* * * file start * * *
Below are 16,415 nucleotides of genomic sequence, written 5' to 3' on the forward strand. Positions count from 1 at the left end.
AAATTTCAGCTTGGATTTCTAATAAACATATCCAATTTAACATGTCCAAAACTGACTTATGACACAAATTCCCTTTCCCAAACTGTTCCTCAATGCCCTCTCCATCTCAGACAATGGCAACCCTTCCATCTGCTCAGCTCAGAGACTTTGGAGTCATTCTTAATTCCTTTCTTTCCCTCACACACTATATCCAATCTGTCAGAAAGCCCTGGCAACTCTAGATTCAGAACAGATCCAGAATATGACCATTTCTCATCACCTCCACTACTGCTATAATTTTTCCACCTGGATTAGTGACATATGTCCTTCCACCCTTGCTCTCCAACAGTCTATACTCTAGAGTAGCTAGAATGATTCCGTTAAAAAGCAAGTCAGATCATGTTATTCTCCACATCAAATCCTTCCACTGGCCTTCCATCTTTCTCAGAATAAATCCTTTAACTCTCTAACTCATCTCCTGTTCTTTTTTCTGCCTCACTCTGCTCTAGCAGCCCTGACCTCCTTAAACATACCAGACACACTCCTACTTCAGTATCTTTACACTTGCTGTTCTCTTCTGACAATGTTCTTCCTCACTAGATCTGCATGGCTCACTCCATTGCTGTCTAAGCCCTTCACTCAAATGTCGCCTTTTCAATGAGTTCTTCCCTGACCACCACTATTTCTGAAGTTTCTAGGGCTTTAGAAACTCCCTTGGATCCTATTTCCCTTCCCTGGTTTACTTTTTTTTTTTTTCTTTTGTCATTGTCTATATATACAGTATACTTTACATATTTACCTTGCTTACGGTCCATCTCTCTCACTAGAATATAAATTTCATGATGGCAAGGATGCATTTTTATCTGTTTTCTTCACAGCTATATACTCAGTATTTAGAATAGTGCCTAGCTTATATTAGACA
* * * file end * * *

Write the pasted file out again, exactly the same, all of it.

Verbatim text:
Below are 16,415 nucleotides of genomic sequence, written 5' to 3' on the forward strand. Positions count from 1 at the left end.
AAATTTCAGCTTGGATTTCTAATAAACATATCCAATTTAACATGTCCAAAACTGACTTATGACACAAATTCCCTTTCCCAAACTGTTCCTCAATGCCCTCTCCATCTCAGACAATGGCAACCCTTCCATCTGCTCAGCTCAGAGACTTTGGAGTCATTCTTAATTCCTTTCTTTCCCTCACACACTATATCCAATCTGTCAGAAAGCCCTGGCAACTCTAGATTCAGAACAGATCCAGAATATGACCATTTCTCATCACCTCCACTACTGCTATAATTTTTCCACCTGGATTAGTGACATATGTCCTTCCACCCTTGCTCTCCAACAGTCTATACTCTAGAGTAGCTAGAATGATTCCGTTAAAAAGCAAGTCAGATCATGTTATTCTCCACATCAAATCCTTCCACTGGCCTTCCATCTTTCTCAGAATAAATCCTTTAACTCTCTAACTCATCTCCTGTTCTTTTTTCTGCCTCACTCTGCTCTAGCAGCCCTGACCTCCTTAAACATACCAGACACACTCCTACTTCAGTATCTTTACACTTGCTGTTCTCTTCTGACAATGTTCTTCCTCACTAGATCTGCATGGCTCACTCCATTGCTGTCTAAGCCCTTCACTCAAATGTCGCCTTTTCAATGAGTTCTTCCCTGACCACCACTATTTCTGAAGTTTCTAGGGCTTTAGAAACTCCCTTGGATCCTATTTCCCTTCCCTGGTTTACTTTTTTTTTTTTTCTTTTGTCATTGTCTATATATACAGTATACTTTACATATTTACCTTGCTTACGGTCCATCTCTCTCACTAGAATATAAATTTCATGATGGCAAGGATGCATTTTTATCTGTTTTCTTCACAGCTATATACTCAGTATTTAGAATAGTGCCTAGCTTATATTAGACA